On January 15, 2024 the EU Commission has issued a “REPORT FROM THE COMMISSION TO THE EUROPEAN PARLIAMENT AND THE COUNCIL on the first review of the functioning of the adequacy decisions adopted pursuant to Article 25(6) of Directive 95/46/EC” (the “Report”). The Report includes the EU Commission’s decision to reconfirm Israel’s adequacy in relation to data protection. Based on its overall findings, the Commission has concluded that Israel continues to provide an adequate level of protection for personal data transferred from the EU.
By way of background, the adequacy status can be granted to a non-EU member state, following a review process conducted by the European Commission. Israel was first granted the adequacy status by the EU Commission back in 2011, and this status was also granted in the past to several other non-EU countries. According to the Report, the recognition that certain non-EU countries maintain a privacy framework and level of data protection that is essentially equivalent to the level of protection required under EU regulatory framework, promotes convergence between privacy systems based on high standards of protection. Moreover, adequacy decisions promote closer cooperation and further regulatory convergence between the EU and like-minded partners.
Following the entry into force of the GDPR in 2018, the EU Commission has conducted a re-examination of its adequacy decisions, and after a thorough professional examination procedure, the Commission has given its decision to maintain the adequacy status of Israel (together with other countries).
According to the Report, the decision was based on the developments in the Israeli legal framework since the adoption of the 2011 adequacy decision, including legislative amendments, case law and activities of oversight bodies, which have contributed to an increased level of data protection. The Commission noted in particular, that Israel introduced specific safeguards to reinforce the protection of personal data transferred from the European Economic Area by adopting the Privacy Protection Regulations (Instructions for Data that was Transferred to Israel from the European Economic Area), 5783-2023. Israel has also strengthened the requirements for data security by adopting the Privacy Protection (Data Security) Regulations, 5777-2017. In addition, Israel consolidated the independence of its Data Protection Supervisory Authority (the Privacy Protection Authority) in a binding government resolution.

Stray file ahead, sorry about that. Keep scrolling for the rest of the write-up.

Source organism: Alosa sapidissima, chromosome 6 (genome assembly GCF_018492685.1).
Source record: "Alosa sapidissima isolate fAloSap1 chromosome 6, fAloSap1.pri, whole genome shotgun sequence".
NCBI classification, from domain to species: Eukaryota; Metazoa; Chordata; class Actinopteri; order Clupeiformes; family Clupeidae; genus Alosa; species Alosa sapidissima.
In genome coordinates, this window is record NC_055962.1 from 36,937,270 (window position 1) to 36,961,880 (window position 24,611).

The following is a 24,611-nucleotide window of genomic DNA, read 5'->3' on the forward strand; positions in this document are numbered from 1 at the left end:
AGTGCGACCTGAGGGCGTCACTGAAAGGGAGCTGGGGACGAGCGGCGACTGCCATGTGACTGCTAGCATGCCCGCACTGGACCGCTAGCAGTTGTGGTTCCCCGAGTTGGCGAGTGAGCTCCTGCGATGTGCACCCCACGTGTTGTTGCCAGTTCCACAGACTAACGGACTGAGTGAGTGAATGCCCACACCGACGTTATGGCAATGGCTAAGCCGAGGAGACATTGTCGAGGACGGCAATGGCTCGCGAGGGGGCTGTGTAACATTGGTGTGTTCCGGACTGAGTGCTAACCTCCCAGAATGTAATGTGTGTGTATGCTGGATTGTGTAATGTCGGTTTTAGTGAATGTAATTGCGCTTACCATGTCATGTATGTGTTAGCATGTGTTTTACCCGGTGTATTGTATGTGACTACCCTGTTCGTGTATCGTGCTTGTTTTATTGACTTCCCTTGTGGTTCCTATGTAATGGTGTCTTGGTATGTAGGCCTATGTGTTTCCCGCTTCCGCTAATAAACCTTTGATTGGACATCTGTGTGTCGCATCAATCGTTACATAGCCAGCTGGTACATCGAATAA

The Commission also recommended enshrining in legislation the protections that have been developed at a sub-legislative level and by case law, referring to the Privacy Protection Bill (Amendment No. 14), 5722-2022 that has recently been introduced in the Israeli Parliament, as an important step to further strengthen the Israeli privacy framework. The Report notes that the Commission will closely monitor future developments in this area.
This renewed acknowledgment of Israel’s adequacy status is of great importance to Israel economy, especially in relation to trade and research relations with the EU. This means that businesses and companies (as well as hospitals, research institutions, and public authorities) can continue to freely transfer personal data from European countries to Israel, without additional requirements imposed on the European entity that transmits the data or on the entity that receives the data in Israel, beyond the obligations stipulated under Israeli law. The adequacy status therefore allows for simple and convenient data transfers from the EU to Israel, without the need for incremental and resource-intensive mechanisms.
It should be noted that the Commission’s decision abovementioned is expected to be brought before the EU Parliament and other EU institutions.
For the Report of the EU Commission >> Click here
As always, we will be glad to provide any legal assistance and guidance regarding this matter, and all related legal aspects thereof, as may be required.
*The review was written by Adv. Vered Zlaikha, Partner and Head of Cyber Affairs & AI Practice, Adv. Amir Zolty, Partner and Head of Hi-Tech Practice with the assistance of Adv. Mary Lipnitsky and the intern Daniel Zimbler.